MB Madaera
Lost 31.7 lbs fat
Built 11.7 lbs muscle


Chris Madaera
Built 9 lbs muscle


Keelan Parham
Lost 30 lbs fat
Built 4 lbs muscle


Bob Marchesello
Lost 23.55 lbs fat
Built 8.55 lbs muscle


Jeff Turner
Lost 25.5 lbs fat


Jeanenne Darden
Lost 26 lbs fat
Built 3 lbs muscle


Ted Tucker
Lost 41 lbs fat
Built 4 lbs muscle

 
 

Determine the Length of Your Workouts

Evaluate Your Progress

Keep Warm-Up in Perspective


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"Doing more exercise with less intensity,"
Arthur Jones believes, "has all but
destroyed the actual great value
of weight training. Something
must be done . . . and quickly."
The New Bodybuilding for
Old-School Results supplies
MUCH of that "something."

 

This is one of 93 photos of Andy McCutcheon that are used in The New High-Intensity Training to illustrate the recommended exercises.

To find out more about McCutcheon and his training, click here.

 

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Linkinpooch

I always read that it was impossible to do both at the same time...and that you either had to bulk, or cut. I've read about a few ppl on HIT who have done both at the same time. How is this possible, if to gain weight, you need a calorie surplus and to lose fat you need a calorie defecit?

I've read Dr.Darden's book, but this always puzzled me.
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Tougher

Alberta, CAN

Basically, the way I understand it, if you provide your muscle with adequate stimulus (lifting weights), your body will take the extra calories it needs from fat stores. I know my answer's short, but I'm sure there's many people around here who can explain it in a lot more detail than me.

Ben
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BF Bullpup

Massachusetts, USA

It tends to be easier when you're a beginner, because your body will not have gained that much muscle and burned that much fat before. It's harder to do when you have a year or more of training under your belt.
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kevindill

Maryland, USA

Dropping BF% while gaining muscle is easy, but not what you think it is.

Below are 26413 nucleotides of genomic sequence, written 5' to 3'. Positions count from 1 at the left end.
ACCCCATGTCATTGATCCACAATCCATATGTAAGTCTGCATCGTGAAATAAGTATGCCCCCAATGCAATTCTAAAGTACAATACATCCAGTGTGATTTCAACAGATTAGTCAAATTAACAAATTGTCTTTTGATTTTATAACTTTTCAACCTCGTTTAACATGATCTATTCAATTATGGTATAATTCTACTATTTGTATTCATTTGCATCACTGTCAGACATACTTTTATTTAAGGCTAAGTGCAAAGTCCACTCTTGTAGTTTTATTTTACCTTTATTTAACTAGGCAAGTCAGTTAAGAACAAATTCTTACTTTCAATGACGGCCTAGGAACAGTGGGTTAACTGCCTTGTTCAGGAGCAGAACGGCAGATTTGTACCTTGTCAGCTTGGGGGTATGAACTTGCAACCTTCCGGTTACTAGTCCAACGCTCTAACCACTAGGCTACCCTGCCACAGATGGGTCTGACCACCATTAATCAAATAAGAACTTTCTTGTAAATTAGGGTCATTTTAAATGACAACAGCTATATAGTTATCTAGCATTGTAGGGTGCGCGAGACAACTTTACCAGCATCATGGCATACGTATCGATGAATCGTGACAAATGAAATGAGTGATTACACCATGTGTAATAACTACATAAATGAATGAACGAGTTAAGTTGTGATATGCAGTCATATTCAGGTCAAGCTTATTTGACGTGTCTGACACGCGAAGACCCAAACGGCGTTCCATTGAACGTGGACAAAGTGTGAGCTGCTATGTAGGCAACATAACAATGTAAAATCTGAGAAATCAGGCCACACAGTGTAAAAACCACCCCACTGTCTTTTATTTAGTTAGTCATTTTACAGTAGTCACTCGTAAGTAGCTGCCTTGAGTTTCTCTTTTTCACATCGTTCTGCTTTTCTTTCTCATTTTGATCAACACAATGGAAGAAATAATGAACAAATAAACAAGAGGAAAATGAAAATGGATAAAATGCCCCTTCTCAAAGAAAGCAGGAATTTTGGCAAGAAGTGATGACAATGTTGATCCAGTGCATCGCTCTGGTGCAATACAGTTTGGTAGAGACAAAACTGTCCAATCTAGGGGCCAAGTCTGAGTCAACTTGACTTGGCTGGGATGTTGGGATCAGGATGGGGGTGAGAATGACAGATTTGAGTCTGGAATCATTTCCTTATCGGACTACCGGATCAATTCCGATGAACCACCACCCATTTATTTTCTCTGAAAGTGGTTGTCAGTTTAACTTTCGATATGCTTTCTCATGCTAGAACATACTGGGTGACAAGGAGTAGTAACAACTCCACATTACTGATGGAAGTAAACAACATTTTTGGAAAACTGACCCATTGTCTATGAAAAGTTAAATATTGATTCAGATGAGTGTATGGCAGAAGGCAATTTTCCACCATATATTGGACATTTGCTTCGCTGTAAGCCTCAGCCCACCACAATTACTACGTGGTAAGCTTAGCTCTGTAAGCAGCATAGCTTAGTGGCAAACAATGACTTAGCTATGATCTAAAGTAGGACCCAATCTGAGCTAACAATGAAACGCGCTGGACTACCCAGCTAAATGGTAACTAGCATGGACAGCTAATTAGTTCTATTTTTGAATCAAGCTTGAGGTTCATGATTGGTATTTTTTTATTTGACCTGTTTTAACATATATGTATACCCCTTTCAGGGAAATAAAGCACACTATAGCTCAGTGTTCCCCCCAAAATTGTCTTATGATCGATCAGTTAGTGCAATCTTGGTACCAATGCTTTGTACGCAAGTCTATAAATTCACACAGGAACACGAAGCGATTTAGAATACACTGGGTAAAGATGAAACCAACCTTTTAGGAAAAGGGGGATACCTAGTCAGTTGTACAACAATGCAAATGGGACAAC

For example, Lifter starts at 150 lbs at 12% BF. He eats a caloric surplus, trains productivley and gains 10 lbs, all muscle. Start lean mass = 132 lbs, end lean mass 142 lbs. End BF% = 11%.

Do it twice and you're at 170lbs with 10% BF.

Regards,
KD
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manzo

" your body will take the extra calories it needs from fat stores. "

Ive read this a few times on this site, can anyone explain exactly what happens and how it happens?

Ive read many times that fat cant be turned into muscle and vice versa, but ive read from the same people that excess protein/carbs will be stored as fat. How can this happen if you cant turn muscle/protein or carbs into fat and vice versa?


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Tougher

Alberta, CAN

Fat isn't "turned into" muscle directly. Your body uses the fat as extra calories (energy) and these calories are then used to build muscle.

Also, protein/carbs aren't "turned into" fat. The energy (calories) from the protein/carbs, if not used by the body, is stored as fat. I don't know the chemical process, I just know that it's not a magical transformation like turning a pen into a pair of scissors. The body just breaks down the carbs/protein and then stores the energy.

I hope this helped a little, there's a lot of people around who can explain the science.

Ben
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Ellington Darden

In one of my earlier books, and I can't remember which one as most of my books are stored away, I have a chart that shows the chemical composition of muscle and fat. Both muscle and fat contain calories, proteins, fats, water, and minerals -- but in different amounts.

On a reduced-calorie diet, at least for a while, if you stimulate your muscles to grow -- your system can take the chemicals it needs to build muscle from the chemicals contained in your fatty deposits. It's just that simple.

That's why it's possible to lose fat and build muscle at the same time from a reduced-calorie eating plan.

Ellington
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Linkinpooch

Thanks for the answer Dr. Darden, but I assume this would only work for beginners? And how long of a period could this possibly go on for?
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Ellington Darden

Linkinpooch wrote:
Thanks for the answer Dr. Darden, but I assume this would only work for beginners? And how long of a period could this possibly go on for?


This answer depends on your age, experience, and genetics. But generally, most trainees can make fairly good progress for 6-10 weeks, before their bodies make this process increasing more difficult to perform.

Ellington

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bar

Ellington Darden wrote:

On a reduced-calorie diet, at least for a while, if you stimulate your muscles to grow -- your system can take the chemicals it needs to build muscle from the chemicals contained in your fatty deposits. It's just that simple.

Ellington


Dr. Darden, in your exerience how long can an individual gain, providing he is already lean.

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bar

Already answered.
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Paul25

Many Thanks Dr.Darden for replying and answering a common important question.

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